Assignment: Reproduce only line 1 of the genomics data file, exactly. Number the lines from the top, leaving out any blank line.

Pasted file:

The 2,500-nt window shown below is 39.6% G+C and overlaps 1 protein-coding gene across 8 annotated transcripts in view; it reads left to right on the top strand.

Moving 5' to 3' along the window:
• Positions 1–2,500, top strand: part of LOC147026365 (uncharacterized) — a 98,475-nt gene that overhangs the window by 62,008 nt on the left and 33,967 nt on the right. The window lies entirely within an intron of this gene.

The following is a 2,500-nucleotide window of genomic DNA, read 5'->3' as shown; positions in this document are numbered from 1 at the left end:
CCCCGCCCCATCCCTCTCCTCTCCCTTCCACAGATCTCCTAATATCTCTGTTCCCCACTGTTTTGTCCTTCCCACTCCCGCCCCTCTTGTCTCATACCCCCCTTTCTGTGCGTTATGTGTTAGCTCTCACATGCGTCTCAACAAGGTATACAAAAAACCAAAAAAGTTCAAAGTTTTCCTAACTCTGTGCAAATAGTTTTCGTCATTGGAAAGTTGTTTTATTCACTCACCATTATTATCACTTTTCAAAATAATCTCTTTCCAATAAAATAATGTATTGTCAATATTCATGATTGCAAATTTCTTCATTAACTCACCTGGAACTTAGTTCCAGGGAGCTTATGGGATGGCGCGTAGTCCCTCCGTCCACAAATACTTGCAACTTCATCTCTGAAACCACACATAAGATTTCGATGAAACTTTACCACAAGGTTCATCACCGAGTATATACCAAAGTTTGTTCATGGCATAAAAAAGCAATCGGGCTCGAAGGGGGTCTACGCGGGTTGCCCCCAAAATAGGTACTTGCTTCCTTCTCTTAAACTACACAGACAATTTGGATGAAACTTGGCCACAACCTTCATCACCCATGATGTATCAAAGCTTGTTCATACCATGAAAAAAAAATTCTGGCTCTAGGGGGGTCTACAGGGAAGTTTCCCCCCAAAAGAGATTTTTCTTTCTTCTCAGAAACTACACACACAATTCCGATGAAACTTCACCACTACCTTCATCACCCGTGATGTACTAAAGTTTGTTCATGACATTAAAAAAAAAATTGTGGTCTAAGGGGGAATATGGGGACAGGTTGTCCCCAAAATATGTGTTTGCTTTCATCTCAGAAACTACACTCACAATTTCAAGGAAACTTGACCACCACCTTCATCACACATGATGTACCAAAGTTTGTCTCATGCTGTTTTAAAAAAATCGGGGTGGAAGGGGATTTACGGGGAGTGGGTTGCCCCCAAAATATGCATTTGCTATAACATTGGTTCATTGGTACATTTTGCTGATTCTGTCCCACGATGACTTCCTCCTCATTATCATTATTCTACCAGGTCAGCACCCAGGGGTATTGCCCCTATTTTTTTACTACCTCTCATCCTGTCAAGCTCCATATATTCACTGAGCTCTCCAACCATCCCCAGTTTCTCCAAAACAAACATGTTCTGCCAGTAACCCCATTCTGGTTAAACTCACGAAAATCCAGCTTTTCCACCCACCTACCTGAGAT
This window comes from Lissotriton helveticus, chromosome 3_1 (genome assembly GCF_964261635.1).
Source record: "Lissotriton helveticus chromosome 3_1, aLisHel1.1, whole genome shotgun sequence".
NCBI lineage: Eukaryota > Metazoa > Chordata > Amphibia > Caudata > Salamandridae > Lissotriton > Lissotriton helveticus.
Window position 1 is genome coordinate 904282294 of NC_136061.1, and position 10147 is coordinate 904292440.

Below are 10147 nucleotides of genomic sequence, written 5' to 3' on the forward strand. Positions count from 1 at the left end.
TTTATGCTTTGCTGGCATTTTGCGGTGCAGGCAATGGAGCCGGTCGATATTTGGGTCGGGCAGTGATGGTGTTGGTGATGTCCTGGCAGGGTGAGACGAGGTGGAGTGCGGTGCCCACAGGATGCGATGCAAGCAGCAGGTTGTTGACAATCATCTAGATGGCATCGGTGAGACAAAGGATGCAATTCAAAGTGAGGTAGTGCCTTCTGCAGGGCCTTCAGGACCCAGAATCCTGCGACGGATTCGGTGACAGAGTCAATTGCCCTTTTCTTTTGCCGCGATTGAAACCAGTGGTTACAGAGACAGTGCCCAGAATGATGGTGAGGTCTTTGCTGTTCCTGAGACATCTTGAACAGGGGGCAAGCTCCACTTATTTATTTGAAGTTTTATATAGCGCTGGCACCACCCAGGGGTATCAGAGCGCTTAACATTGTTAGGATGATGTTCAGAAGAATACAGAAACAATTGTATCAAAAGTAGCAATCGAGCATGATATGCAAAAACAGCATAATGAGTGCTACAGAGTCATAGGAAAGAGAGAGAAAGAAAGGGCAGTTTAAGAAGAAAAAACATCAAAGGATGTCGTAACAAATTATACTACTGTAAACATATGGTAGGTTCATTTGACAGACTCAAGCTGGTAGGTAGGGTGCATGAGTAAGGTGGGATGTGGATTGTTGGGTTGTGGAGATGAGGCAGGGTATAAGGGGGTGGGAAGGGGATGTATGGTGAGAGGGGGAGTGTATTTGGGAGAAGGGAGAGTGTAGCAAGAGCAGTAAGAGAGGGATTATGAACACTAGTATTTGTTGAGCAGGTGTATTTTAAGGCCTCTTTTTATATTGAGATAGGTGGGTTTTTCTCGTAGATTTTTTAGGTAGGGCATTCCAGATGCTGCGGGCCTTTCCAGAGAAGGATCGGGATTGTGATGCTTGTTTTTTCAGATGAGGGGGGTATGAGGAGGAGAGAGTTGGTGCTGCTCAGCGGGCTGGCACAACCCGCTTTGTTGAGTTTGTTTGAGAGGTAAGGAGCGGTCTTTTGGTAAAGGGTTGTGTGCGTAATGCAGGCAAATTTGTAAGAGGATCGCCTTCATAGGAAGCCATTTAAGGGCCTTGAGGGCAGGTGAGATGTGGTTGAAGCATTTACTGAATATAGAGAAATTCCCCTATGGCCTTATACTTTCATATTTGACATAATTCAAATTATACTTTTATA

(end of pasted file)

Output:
The 2,500-nt window shown below is 39.6% G+C and overlaps 1 protein-coding gene across 8 annotated transcripts in view; it reads left to right on the top strand.